This past Friday July 16 at a press conference in Miami Attorney General Eric Holder and Secretary of Health and Human Services Kathleen Sebelius announced that over 360 federal agents had raided the homes and offices of Medicare fraudsters accused of stealing over $251 million. Authorities say most of the thirty-six individuals arrested Friday were based in Miami, though other operations shut down in the bust were located in places like New York City, Detroit, Houston, and Baton Rouge. Ninety-four people were indicted in total as a result of the sting. Authorities claim the suspects – which include several doctors and nurses – billed Medicare for unnecessary equipment, HIV treatments, and physical therapy that their patients never received. Hidden surveillance equipment caught clinic owners and doctor’s offices paying patients (and undercover agents) under the table in exchange for use of their Medicare numbers and offering bonus rewards to patients who would recruit others to the scam.
In the most peculiar of these operations, a medical center in Brooklyn scammed $72 million from Medicare by submitting bogus charges for physical therapy for elderly Russian immigrants. Patients who sold the office their Medicare numbers were paid by a man in a back-room who did nothing but bribe patients all day. Authorities say the “kick back room” was decorated with posters resembling Russian propaganda, which read in Russian “Don’t Gossip” and “Be on the lookout: In these days, the walls talk.”
Sebelius and Holder commented at the healthcare fraud prevention summit in Miami that these busts are an important step toward conquering the larger problem of fraud which has seriously impacted the system in recent years. Lately, schemes have become more sophisticated. In the past, fraudsters (usually clinic owners) would bill Medicare multiple times for the same piece of medical equipment which no patient ever received. Today, schemes involve a more complex web of doctors, patients, clinic owners, and sometimes violent criminals. Mobsters and violent offenders have started getting in on the Medicare fraud action because they find it more lucrative and with less severe criminal penalties than other offenses like drug or gun trafficking.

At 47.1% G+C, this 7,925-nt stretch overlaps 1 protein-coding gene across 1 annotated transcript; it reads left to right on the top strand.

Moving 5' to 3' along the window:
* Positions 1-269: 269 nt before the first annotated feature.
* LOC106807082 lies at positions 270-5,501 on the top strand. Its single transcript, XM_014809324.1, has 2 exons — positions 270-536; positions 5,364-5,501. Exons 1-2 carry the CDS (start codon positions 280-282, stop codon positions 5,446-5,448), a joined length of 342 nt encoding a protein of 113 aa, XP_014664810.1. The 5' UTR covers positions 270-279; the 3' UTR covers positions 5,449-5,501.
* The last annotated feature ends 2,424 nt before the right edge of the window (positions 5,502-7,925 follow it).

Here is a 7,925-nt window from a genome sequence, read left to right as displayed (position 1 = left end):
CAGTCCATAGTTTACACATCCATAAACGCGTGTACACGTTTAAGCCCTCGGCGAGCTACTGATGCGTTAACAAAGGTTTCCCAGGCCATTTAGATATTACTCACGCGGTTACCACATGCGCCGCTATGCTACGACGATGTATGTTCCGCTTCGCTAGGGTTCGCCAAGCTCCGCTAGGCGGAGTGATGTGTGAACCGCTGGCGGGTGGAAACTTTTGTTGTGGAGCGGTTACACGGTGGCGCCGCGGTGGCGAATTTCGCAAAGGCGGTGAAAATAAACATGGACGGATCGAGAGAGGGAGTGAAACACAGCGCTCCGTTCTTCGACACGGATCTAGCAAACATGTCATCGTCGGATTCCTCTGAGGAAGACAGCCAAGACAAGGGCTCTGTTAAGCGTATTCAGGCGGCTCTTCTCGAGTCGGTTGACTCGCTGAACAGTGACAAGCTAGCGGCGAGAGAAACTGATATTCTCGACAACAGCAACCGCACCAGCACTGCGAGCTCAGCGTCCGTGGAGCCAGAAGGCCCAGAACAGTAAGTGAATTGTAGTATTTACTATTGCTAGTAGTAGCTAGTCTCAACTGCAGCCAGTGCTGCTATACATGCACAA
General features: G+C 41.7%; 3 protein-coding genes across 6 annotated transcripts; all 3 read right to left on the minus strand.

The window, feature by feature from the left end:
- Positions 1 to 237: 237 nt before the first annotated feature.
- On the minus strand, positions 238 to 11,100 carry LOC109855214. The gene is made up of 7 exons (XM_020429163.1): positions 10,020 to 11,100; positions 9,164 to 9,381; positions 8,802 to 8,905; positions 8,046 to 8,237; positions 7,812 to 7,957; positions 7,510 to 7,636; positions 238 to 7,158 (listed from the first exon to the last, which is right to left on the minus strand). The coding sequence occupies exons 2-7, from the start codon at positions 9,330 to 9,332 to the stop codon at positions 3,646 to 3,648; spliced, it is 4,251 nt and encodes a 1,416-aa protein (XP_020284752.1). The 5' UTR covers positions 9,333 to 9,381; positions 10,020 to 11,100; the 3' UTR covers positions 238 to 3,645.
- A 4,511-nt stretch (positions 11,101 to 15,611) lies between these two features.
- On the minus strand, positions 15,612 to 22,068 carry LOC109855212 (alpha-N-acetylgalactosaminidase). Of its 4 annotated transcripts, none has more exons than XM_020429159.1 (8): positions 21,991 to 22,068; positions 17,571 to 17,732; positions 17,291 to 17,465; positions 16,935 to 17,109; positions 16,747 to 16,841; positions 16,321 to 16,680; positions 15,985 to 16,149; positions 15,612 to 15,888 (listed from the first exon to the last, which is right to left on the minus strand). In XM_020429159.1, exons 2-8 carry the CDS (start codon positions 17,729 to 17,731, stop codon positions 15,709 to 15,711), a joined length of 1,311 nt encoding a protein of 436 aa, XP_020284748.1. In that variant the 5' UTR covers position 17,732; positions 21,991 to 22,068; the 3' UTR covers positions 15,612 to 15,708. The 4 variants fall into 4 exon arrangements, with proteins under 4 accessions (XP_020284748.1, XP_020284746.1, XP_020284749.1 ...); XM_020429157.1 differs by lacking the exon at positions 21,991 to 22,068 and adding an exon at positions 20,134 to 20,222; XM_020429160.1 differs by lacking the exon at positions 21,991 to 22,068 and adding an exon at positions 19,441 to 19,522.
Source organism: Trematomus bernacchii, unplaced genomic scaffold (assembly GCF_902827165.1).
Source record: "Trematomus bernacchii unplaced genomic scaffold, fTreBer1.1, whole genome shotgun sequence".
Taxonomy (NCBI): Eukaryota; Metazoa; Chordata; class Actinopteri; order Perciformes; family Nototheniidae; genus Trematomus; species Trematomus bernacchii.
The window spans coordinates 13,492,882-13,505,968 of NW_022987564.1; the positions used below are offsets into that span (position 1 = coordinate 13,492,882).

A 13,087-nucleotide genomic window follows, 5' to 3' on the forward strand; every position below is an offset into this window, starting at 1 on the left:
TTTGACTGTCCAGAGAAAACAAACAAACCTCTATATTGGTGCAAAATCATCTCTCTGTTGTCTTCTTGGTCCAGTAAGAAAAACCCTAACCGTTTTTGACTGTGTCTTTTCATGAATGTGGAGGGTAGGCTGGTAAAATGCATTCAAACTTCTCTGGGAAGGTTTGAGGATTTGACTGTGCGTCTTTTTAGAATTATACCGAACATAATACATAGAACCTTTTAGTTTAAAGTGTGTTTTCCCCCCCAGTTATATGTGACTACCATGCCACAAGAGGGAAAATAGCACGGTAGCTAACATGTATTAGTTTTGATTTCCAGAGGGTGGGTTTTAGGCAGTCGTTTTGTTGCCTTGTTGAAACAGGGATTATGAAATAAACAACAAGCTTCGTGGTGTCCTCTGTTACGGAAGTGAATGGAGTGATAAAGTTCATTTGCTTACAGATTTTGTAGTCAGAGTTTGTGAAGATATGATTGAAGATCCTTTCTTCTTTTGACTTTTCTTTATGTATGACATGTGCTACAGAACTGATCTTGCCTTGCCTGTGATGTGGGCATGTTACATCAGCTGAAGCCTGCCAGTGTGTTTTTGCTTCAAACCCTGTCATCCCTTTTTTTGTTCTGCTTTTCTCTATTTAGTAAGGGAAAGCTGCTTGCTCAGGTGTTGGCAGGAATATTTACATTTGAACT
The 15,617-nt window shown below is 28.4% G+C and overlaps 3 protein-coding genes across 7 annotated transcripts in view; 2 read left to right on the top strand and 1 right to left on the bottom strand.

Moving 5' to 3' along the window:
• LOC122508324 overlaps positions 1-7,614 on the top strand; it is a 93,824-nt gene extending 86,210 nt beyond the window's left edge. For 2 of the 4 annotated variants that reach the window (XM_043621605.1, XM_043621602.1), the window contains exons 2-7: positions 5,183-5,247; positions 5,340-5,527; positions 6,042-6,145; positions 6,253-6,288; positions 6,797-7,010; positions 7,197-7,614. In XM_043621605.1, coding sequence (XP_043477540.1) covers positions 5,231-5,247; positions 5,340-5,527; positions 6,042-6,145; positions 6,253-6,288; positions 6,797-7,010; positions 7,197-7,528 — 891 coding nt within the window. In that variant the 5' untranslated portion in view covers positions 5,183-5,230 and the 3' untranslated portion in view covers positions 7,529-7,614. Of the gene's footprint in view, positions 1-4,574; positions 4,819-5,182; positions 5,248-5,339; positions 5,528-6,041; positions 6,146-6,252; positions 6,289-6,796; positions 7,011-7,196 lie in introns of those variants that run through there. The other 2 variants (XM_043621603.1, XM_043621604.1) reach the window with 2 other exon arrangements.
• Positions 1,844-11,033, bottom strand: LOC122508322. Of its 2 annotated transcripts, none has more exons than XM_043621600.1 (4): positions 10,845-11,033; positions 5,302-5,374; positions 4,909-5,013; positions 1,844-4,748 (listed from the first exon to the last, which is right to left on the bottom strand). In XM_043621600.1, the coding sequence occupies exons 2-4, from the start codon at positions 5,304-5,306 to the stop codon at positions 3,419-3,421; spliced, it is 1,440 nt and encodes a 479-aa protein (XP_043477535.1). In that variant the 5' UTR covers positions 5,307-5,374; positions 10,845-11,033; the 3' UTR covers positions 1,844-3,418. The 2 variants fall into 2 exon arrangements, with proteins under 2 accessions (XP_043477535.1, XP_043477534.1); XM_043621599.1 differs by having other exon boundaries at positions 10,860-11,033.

Eliminating an estimated $60-90 billion per year in Medicare fraud is a key component of President Obama’s plan to pay for healthcare reform. In order to accomplish this, federal authorities have promised more man power and funding and are using new technologies to keep up with criminals. It used to take ninety days before the feds detected a scam, by which point criminals had usually slipped away with millions of dollars. Now, authorities monitor billing data in real time allows them to catch a scam almost immediately.
The most problematic area for authorities continues to be Miami, which has long been the epicenter of Medicare-related fraud. For example, according to a federal report Miami-Dade county received about $520 million from Medicare in home health payments in 2008. That’s more than the rest of the country received combined, even though Miami-Dade contains just 2% of patients eligible for those benefits. In 2007, authorities launched a strike force in the area to address this growing problem. The program which started there has expanded to seven cities around the country and has resulted in over 720 indictments for those who’ve defrauded Medicare for more than $1.6 billion.